Ditch the General Schedule, build competency-based workforce, report says
As the accelerating pace of technology upends how many Americans work, a new report suggests a complete overhaul of the federal workforce is needed to ensure the future role of government.
Officials from the National Academy of Public Administration detailed the second volume of its “No Time To Wait” report series Tuesday, advising that the federal government take steps to build a competency-based human capital structure and move away from the classification model of the General Schedule.
“If there is anything that is a universal truth in Washington, it’s a commitment to the fact that the civil service, as we know it, doesn’t work and it needs to be fixed,” said Don Kettl, academic director of the University of Texas at Austin’s LBJ Washington Center and chairman of the NAPA report’s panel.
Civil service reform has been an oft-discussed issue for decades, but the federal government’s increasing interest in artificial intelligence, machine learning and automation has made that reform more crucial, Kettl said. Agencies need a new workforce model that emphasizes performance and piloting new solutions.
The report calls for a series of administrative changes to reshape the workforce, including:
- More decentralization of hiring policies to promote human capital flexibility at the agency-level.
- More focus on mission-based achievement at the managerial level instead of regulation compliance.
- Creating a 90-day action task force of Chief Human Capital Officers and other to recommend immediate policy changes.
Research by McKinsey on the workforce in general has shown that while 9 percent of management activities could be automated, while up to two-thirds of the activities in data processing jobs can be automated.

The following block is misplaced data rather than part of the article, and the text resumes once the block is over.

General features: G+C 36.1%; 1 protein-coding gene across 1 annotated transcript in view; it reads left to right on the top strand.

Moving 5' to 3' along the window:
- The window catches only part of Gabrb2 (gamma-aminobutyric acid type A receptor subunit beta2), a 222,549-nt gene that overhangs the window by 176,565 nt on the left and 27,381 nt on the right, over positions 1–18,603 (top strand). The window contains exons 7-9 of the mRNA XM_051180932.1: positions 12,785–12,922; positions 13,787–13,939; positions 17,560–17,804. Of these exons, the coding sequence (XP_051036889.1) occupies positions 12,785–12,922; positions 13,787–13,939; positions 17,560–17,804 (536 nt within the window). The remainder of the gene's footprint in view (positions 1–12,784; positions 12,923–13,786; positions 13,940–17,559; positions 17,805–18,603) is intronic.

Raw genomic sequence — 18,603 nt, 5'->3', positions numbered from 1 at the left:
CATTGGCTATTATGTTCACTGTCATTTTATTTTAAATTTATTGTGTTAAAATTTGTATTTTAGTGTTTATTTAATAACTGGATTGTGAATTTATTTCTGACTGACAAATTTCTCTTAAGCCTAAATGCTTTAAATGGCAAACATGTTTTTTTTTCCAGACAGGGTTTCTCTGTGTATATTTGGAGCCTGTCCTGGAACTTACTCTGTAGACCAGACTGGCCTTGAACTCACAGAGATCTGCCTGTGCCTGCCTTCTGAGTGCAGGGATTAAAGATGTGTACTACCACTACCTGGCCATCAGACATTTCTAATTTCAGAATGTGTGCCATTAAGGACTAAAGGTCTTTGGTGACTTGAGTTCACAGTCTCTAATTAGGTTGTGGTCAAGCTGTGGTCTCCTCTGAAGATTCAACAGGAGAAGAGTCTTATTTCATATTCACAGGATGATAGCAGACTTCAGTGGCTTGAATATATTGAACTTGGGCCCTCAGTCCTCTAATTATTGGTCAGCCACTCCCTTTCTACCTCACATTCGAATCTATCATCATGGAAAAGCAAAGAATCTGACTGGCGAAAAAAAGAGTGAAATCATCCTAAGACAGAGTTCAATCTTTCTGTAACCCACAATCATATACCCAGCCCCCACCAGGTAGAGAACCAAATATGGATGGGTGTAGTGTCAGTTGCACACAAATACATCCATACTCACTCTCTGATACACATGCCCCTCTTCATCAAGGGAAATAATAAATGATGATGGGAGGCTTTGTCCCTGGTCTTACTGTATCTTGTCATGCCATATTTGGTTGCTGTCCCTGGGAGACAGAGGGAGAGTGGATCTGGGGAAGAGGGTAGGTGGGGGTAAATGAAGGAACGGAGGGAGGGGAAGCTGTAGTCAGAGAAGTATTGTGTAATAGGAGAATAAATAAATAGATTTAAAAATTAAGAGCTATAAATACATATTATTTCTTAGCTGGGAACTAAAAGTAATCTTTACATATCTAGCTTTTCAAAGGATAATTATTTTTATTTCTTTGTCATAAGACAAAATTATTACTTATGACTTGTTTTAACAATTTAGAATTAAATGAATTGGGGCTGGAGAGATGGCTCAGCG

“Jobs aren’t going to just go away,” said Bryan Hancock, a partner at McKinsey & Company specializing in workforce development. “It means work is going to be reconceived. It means that traditional job categories, in order to fully take advantage of automation and the [resulting] changes, it can’t be done with the current jobs because the jobs are going to be reorganized.”
Hancock added that while 51 percent, or $2.7 trillion, of U.S. wages could be potentially automated, only 1 percent of jobs would be completely eliminated by technology. As a result, meta-skills like growth mindsets and comfort with uncertainty — along with soft skills like creativity, critical thinking and communication — are going to be more valued while predictable physical skills in certain jobs will decline.
To meet those new solutions, the report calls for a mix of administrative changes and reforms of Title 5 of the U.S. Code to streamline how the federal government hires.
Some of that is already underway as part of the President’s Management Agenda. Angela Bailey, chief human capital officer for the Department of Homeland Security and a NAPA panel member, said DHS plans to roll out a new personnel system for cybersecurity jobs in 2019 as part of its PMA goals and it is currently examining how to navigate the policy changes needed to implement it.
“If you look at Title 5, you can drive a truck through it,” she said, noting that multiple flexibilities exist in the law. “We have lots of ideas, we have lots of areas in which we could actually go forward and readjust things administratively or through regulation and probably wouldn’t have to touch a whole lot of Title 5.”
Citing the challenges CHCOs currently face in assessing qualifications, Bailey said that if she tried to hire a skilled hacker out of high school to work on cybersecurity, the best she could provide in compensation is a GS-2 salary while the private sector could provide more incentives.
“One of the things we are doing is looking at this all-encompassing — like how you pay them appropriately to in a market-sensitive kind of environment,” she said. “How do you build in a system that winning a national hackathon is as good as having a master’s degree?”
But because the technologies forcing these changes are becoming more prevalent, Kettl stressed the importance of acting now to reform the civil service to meet them.
“There even less time to wait now. Because every day that we wait now makes it harder both to deliver government to citizens today that they deserve,” he said, “but even more importantly, to make sure that government has the capacity, in the future, to do that. If we don’t begin on the future immediately, when the future comes — which it already has — we’ll discover that we’ve fallen hopelessly behind.”